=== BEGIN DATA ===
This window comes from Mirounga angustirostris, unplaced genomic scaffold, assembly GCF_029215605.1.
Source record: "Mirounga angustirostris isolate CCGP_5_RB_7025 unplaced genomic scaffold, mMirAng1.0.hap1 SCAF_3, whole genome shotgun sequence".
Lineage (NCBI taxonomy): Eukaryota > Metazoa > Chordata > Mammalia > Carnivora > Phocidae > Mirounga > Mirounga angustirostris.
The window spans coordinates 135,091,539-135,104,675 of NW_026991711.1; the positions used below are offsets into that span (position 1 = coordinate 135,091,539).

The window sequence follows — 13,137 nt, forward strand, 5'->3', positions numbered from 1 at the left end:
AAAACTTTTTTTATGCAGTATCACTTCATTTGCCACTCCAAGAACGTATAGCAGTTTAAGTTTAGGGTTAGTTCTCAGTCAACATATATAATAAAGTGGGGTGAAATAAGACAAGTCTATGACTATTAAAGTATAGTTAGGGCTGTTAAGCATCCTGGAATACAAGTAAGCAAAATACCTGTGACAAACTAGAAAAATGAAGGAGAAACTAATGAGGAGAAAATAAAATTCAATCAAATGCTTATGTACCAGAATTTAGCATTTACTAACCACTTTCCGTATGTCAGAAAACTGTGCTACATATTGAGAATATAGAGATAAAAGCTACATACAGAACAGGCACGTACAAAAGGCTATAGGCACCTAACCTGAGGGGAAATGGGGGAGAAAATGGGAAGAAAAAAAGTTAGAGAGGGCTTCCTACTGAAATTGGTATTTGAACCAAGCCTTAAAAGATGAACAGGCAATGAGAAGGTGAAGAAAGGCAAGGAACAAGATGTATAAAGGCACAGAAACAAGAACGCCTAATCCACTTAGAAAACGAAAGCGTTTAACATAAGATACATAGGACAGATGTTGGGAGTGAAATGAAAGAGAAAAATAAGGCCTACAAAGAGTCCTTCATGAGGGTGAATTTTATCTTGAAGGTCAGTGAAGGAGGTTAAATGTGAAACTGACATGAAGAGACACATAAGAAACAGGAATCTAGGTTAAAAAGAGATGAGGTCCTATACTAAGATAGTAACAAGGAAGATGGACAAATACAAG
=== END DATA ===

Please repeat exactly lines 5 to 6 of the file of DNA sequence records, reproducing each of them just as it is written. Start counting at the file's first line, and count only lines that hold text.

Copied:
The window sequence follows — 13,137 nt, forward strand, 5'->3', positions numbered from 1 at the left end:
AAAACTTTTTTTATGCAGTATCACTTCATTTGCCACTCCAAGAACGTATAGCAGTTTAAGTTTAGGGTTAGTTCTCAGTCAACATATATAATAAAGTGGGGTGAAATAAGACAAGTCTATGACTATTAAAGTATAGTTAGGGCTGTTAAGCATCCTGGAATACAAGTAAGCAAAATACCTGTGACAAACTAGAAAAATGAAGGAGAAACTAATGAGGAGAAAATAAAATTCAATCAAATGCTTATGTACCAGAATTTAGCATTTACTAACCACTTTCCGTATGTCAGAAAACTGTGCTACATATTGAGAATATAGAGATAAAAGCTACATACAGAACAGGCACGTACAAAAGGCTATAGGCACCTAACCTGAGGGGAAATGGGGGAGAAAATGGGAAGAAAAAAAGTTAGAGAGGGCTTCCTACTGAAATTGGTATTTGAACCAAGCCTTAAAAGATGAACAGGCAATGAGAAGGTGAAGAAAGGCAAGGAACAAGATGTATAAAGGCACAGAAACAAGAACGCCTAATCCACTTAGAAAACGAAAGCGTTTAACATAAGATACATAGGACAGATGTTGGGAGTGAAATGAAAGAGAAAAATAAGGCCTACAAAGAGTCCTTCATGAGGGTGAATTTTATCTTGAAGGTCAGTGAAGGAGGTTAAATGTGAAACTGACATGAAGAGACACATAAGAAACAGGAATCTAGGTTAAAAAGAGATGAGGTCCTATACTAAGATAGTAACAAGGAAGATGGACAAATACAAG